HARRISBURG, Pa. (AP) — Pennsylvania's Democratic Party committee members deadlocked Saturday in suburban Harrisburg on a vote to endorse in the party's hotly contested primary race for U.S. Senate, giving Conor Lamb by far the most votes, but not enough for the party's backing.
Winning an endorsement was a high hurdle to clear, requiring two-thirds of the party's roughly 350 committee members.
Lamb, a third-term congressman from suburban Pittsburgh, came closest, with 60%, after working for months to win over committee members.
While his opponents suggested that winning the backing of committee members is an insider's game, Lamb said it was an equal opportunity for each candidate to show party activists who had the best pitch, experience, and campaign to win in November.
"For me, the most important thing was to show these people what I mean when I say 'I will fight for every vote anywhere in our state,' and I think they all saw that for me, and that was why we did so well," Lamb said.
Lamb had called each committee member multiple times, his campaign said, and sent them mail pieces, including one that crowed that he "beat the Trump machine three times."
The wide-open race for the battleground-state seat being vacated by two-term Republican Sen. Pat Toomey of Pennsylvania is expected to be one of the nation's premier Senate contests this year.
The Democratic field features John Fetterman, the state's lieutenant governor, plus Montgomery County Commissioner Val Arkoosh and state Rep. Malcolm Kenyatta of Philadelphia. The Republican field is notable for three wealthy and well-connected candidates moving from blue states to run in Pennsylvania.
Democrats had an easier time endorsing Josh Shapiro, the state's two-term attorney general, in a unanimous voice vote against no competition. Committee members also endorsed the Shapiro-backed state Rep. Austin Davis for lieutenant governor, giving him their backing via a huge margin over another state lawmaker, Rep. Brian Sims.
The primary election is on May 17.
Before Saturday, Lamb already had the unanimous endorsement of the party's Latino Caucus.
Its chair, David Rodriguez, said caucus members concluded that Lamb is the best candidate to win November's election.
Lamb, he said, has been calling caucus members since last summer and showing a commitment to the Latino community, while the other candidates began reaching out in the past couple of weeks.
"I could call Conor Lamb right now and he would pick up the phone," Rodriguez said in an interview Friday.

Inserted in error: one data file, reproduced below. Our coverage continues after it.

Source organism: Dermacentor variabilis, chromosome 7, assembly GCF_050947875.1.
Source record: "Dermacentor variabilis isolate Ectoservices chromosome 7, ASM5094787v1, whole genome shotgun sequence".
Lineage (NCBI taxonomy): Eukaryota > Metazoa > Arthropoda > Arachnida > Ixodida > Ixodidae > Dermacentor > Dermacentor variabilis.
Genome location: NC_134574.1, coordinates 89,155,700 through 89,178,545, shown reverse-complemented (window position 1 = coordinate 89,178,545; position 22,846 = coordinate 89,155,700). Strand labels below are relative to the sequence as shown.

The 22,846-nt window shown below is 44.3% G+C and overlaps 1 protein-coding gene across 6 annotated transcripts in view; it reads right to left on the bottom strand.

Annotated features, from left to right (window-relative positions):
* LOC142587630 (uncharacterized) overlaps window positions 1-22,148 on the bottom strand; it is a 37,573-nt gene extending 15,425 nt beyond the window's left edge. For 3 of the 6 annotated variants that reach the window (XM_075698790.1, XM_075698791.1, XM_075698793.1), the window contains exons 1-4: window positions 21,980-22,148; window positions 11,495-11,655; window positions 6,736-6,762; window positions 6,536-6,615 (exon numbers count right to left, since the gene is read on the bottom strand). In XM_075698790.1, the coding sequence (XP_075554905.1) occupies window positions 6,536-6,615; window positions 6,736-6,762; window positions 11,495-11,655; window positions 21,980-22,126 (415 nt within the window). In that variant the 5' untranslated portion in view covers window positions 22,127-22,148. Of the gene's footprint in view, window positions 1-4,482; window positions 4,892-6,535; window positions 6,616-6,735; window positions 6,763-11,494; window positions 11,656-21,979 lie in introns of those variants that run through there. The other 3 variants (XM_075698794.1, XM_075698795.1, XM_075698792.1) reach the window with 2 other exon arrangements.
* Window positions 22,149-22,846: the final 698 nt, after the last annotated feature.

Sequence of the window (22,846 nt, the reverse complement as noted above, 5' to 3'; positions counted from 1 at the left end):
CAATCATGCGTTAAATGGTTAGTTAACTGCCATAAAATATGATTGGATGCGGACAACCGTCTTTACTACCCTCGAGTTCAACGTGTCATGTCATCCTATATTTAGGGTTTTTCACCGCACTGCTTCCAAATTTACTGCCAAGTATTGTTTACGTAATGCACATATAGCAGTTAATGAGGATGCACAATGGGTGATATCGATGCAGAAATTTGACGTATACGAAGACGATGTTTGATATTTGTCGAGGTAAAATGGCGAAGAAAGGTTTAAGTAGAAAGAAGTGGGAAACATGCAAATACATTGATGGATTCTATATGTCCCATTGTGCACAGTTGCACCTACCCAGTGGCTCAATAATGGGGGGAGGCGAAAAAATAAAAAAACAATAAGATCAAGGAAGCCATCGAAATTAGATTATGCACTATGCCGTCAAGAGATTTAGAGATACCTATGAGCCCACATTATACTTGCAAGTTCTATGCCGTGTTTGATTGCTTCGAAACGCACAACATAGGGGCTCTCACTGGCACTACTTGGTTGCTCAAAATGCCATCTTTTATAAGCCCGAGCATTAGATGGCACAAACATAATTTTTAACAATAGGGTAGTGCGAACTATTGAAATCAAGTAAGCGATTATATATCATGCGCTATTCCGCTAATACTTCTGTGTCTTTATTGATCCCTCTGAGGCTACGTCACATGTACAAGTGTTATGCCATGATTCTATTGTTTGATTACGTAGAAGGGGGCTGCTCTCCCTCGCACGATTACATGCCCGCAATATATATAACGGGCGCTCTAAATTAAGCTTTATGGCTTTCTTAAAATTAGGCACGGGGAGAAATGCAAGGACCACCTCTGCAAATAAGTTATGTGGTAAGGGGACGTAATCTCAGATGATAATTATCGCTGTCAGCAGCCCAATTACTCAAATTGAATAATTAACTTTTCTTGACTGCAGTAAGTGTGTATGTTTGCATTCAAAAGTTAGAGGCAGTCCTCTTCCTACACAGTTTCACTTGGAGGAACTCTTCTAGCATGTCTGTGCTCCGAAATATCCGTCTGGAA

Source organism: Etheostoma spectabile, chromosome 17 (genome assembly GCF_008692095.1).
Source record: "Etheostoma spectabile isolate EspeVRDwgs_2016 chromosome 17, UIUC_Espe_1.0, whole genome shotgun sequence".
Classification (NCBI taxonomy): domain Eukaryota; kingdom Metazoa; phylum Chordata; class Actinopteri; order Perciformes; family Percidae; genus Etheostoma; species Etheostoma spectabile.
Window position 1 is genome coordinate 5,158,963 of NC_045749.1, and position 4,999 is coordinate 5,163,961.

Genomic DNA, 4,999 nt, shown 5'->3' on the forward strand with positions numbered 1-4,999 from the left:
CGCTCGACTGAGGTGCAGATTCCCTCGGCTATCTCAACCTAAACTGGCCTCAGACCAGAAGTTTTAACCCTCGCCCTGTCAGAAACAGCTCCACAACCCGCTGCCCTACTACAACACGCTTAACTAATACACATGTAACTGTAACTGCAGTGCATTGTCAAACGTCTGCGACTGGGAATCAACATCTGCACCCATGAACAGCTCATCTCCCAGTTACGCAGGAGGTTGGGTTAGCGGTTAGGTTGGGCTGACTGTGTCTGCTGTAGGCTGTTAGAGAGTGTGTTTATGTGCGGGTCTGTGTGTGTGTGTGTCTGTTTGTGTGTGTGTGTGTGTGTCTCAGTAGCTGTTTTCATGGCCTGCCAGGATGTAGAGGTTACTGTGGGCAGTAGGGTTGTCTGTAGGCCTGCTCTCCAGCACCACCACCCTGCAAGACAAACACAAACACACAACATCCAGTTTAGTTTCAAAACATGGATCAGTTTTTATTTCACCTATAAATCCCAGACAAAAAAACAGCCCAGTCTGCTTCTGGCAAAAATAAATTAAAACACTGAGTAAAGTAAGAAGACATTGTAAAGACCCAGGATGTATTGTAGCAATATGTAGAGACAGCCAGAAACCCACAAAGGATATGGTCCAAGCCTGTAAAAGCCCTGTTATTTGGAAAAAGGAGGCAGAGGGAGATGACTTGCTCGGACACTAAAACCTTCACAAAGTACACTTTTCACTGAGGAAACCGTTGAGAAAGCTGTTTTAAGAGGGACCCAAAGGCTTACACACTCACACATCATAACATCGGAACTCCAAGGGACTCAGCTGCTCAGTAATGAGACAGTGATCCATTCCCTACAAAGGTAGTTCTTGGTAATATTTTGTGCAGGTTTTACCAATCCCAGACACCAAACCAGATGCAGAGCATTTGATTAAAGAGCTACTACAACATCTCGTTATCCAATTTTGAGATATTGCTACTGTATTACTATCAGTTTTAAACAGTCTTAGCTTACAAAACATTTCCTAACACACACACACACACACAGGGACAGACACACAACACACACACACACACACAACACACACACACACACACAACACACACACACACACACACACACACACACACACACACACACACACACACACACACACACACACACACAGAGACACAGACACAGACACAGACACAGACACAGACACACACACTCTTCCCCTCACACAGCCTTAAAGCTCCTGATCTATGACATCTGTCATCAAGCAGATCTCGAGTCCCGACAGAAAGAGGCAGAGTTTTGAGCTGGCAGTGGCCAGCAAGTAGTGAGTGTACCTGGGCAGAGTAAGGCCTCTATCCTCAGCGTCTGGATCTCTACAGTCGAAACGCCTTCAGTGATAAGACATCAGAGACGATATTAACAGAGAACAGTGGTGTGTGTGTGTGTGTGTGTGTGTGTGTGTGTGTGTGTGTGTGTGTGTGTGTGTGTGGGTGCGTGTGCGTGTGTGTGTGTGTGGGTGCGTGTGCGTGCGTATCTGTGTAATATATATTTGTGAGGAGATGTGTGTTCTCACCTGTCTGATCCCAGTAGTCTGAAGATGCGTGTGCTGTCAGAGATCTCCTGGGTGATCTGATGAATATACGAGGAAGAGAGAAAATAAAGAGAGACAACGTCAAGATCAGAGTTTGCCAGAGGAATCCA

In his speech before the vote to the hotel ballroom of mask-wearing Democrats, Lamb told committee members that his endorsement would "put fear into the hearts" of Republicans because of his experience winning three congressional races on politically dicey turf for Democrats.
In his speech, Fetterman suggested that he leads the pack in more important ways: polls and fundraising.
Still, the result with core party activists was out of step with Fetterman's strength in fundraising and status as a statewide elected officeholder and media darling for his plain speaking, casual dressing, and 6-foot-8, bald and tattooed profile.
A campaign spokesperson shrugged off the vote afterward, saying Fetterman's campaign doesn't "run through ballrooms, our campaign runs through the people in 67 counties."
"The inside game isn't our game," spokesperson Joe Calvello said. "So nothing changes for us today. We keep doing our thing. We keep going to every county, every vote, talking to the people."
In an interview after the vote, Kenyatta said the campaign for committee members' votes is the kind of "traditional politics" that have continued to fail working people.
Lamb, he said, had home-field advantage as a "master of inside baseball establishment politics" that have helped Lamb avoid a primary challenge in his three campaigns for Congress.
"I'm a master of going out and talking to actual people about what's at stake in their life," Kenyatta said. "I'm going out and laying out a vision about how we restore the basic bargain."
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